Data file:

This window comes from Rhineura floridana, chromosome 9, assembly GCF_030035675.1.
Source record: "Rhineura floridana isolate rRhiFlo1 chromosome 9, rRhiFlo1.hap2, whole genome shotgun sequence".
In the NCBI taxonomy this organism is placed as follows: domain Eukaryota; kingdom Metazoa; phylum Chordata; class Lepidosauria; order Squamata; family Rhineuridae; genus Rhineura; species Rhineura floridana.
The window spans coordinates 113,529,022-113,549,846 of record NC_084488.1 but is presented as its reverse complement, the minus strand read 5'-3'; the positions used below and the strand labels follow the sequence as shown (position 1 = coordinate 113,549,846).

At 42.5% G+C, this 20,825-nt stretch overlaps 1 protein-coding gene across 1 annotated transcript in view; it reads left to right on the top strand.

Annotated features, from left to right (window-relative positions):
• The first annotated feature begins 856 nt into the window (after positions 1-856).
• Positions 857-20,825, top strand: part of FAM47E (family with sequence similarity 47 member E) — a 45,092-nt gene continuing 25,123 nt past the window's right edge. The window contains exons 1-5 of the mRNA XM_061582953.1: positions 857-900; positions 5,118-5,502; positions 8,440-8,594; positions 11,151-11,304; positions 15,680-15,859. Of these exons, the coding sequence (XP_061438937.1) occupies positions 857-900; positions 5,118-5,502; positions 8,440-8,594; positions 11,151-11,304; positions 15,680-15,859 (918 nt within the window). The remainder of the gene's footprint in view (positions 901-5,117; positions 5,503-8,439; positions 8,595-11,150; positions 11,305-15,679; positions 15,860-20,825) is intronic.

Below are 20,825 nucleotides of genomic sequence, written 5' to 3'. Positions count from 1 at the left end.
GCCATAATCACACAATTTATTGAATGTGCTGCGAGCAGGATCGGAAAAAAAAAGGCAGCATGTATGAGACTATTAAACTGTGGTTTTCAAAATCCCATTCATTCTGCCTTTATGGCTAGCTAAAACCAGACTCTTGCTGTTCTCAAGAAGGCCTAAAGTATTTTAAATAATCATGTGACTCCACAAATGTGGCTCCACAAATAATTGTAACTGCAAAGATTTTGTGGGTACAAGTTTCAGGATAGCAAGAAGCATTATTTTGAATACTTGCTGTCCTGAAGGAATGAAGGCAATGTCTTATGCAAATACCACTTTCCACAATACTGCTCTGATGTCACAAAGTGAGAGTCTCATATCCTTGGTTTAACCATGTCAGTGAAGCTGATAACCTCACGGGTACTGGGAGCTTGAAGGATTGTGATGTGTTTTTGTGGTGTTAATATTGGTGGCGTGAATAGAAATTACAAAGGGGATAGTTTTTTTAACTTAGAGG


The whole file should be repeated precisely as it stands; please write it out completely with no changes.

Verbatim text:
This window comes from Rhineura floridana, chromosome 9, assembly GCF_030035675.1.
Source record: "Rhineura floridana isolate rRhiFlo1 chromosome 9, rRhiFlo1.hap2, whole genome shotgun sequence".
In the NCBI taxonomy this organism is placed as follows: domain Eukaryota; kingdom Metazoa; phylum Chordata; class Lepidosauria; order Squamata; family Rhineuridae; genus Rhineura; species Rhineura floridana.
The window spans coordinates 113,529,022-113,549,846 of record NC_084488.1 but is presented as its reverse complement, the minus strand read 5'-3'; the positions used below and the strand labels follow the sequence as shown (position 1 = coordinate 113,549,846).

At 42.5% G+C, this 20,825-nt stretch overlaps 1 protein-coding gene across 1 annotated transcript in view; it reads left to right on the top strand.

Annotated features, from left to right (window-relative positions):
• The first annotated feature begins 856 nt into the window (after positions 1-856).
• Positions 857-20,825, top strand: part of FAM47E (family with sequence similarity 47 member E) — a 45,092-nt gene continuing 25,123 nt past the window's right edge. The window contains exons 1-5 of the mRNA XM_061582953.1: positions 857-900; positions 5,118-5,502; positions 8,440-8,594; positions 11,151-11,304; positions 15,680-15,859. Of these exons, the coding sequence (XP_061438937.1) occupies positions 857-900; positions 5,118-5,502; positions 8,440-8,594; positions 11,151-11,304; positions 15,680-15,859 (918 nt within the window). The remainder of the gene's footprint in view (positions 901-5,117; positions 5,503-8,439; positions 8,595-11,150; positions 11,305-15,679; positions 15,860-20,825) is intronic.

Below are 20,825 nucleotides of genomic sequence, written 5' to 3'. Positions count from 1 at the left end.
GCCATAATCACACAATTTATTGAATGTGCTGCGAGCAGGATCGGAAAAAAAAAGGCAGCATGTATGAGACTATTAAACTGTGGTTTTCAAAATCCCATTCATTCTGCCTTTATGGCTAGCTAAAACCAGACTCTTGCTGTTCTCAAGAAGGCCTAAAGTATTTTAAATAATCATGTGACTCCACAAATGTGGCTCCACAAATAATTGTAACTGCAAAGATTTTGTGGGTACAAGTTTCAGGATAGCAAGAAGCATTATTTTGAATACTTGCTGTCCTGAAGGAATGAAGGCAATGTCTTATGCAAATACCACTTTCCACAATACTGCTCTGATGTCACAAAGTGAGAGTCTCATATCCTTGGTTTAACCATGTCAGTGAAGCTGATAACCTCACGGGTACTGGGAGCTTGAAGGATTGTGATGTGTTTTTGTGGTGTTAATATTGGTGGCGTGAATAGAAATTACAAAGGGGATAGTTTTTTTAACTTAGAGG